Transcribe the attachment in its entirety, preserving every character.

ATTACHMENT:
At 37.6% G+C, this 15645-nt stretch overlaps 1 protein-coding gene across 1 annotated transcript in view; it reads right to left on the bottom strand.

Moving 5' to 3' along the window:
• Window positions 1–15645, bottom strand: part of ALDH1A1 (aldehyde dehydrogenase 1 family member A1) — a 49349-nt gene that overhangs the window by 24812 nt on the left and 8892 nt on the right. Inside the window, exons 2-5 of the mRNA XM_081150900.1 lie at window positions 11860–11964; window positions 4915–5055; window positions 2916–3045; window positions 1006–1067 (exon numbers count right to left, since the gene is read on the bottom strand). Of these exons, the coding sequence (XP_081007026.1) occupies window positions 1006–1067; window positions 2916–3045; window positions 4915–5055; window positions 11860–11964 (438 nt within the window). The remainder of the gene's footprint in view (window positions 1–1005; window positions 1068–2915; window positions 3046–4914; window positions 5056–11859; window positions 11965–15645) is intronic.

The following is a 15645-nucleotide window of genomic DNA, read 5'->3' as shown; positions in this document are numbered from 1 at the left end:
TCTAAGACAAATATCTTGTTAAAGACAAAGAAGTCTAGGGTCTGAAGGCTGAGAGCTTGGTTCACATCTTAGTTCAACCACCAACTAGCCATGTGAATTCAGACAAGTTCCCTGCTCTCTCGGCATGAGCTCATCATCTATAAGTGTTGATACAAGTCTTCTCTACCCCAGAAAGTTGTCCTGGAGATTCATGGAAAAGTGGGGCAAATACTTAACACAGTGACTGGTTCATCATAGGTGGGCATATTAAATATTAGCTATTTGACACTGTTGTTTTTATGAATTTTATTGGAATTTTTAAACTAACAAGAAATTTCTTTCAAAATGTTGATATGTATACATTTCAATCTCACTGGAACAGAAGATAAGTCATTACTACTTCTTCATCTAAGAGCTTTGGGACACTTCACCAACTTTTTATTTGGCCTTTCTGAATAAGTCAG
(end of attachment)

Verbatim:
At 37.6% G+C, this 15645-nt stretch overlaps 1 protein-coding gene across 1 annotated transcript in view; it reads right to left on the bottom strand.

Moving 5' to 3' along the window:
• Window positions 1–15645, bottom strand: part of ALDH1A1 (aldehyde dehydrogenase 1 family member A1) — a 49349-nt gene that overhangs the window by 24812 nt on the left and 8892 nt on the right. Inside the window, exons 2-5 of the mRNA XM_081150900.1 lie at window positions 11860–11964; window positions 4915–5055; window positions 2916–3045; window positions 1006–1067 (exon numbers count right to left, since the gene is read on the bottom strand). Of these exons, the coding sequence (XP_081007026.1) occupies window positions 1006–1067; window positions 2916–3045; window positions 4915–5055; window positions 11860–11964 (438 nt within the window). The remainder of the gene's footprint in view (window positions 1–1005; window positions 1068–2915; window positions 3046–4914; window positions 5056–11859; window positions 11965–15645) is intronic.

The following is a 15645-nucleotide window of genomic DNA, read 5'->3' as shown; positions in this document are numbered from 1 at the left end:
TCTAAGACAAATATCTTGTTAAAGACAAAGAAGTCTAGGGTCTGAAGGCTGAGAGCTTGGTTCACATCTTAGTTCAACCACCAACTAGCCATGTGAATTCAGACAAGTTCCCTGCTCTCTCGGCATGAGCTCATCATCTATAAGTGTTGATACAAGTCTTCTCTACCCCAGAAAGTTGTCCTGGAGATTCATGGAAAAGTGGGGCAAATACTTAACACAGTGACTGGTTCATCATAGGTGGGCATATTAAATATTAGCTATTTGACACTGTTGTTTTTATGAATTTTATTGGAATTTTTAAACTAACAAGAAATTTCTTTCAAAATGTTGATATGTATACATTTCAATCTCACTGGAACAGAAGATAAGTCATTACTACTTCTTCATCTAAGAGCTTTGGGACACTTCACCAACTTTTTATTTGGCCTTTCTGAATAAGTCAG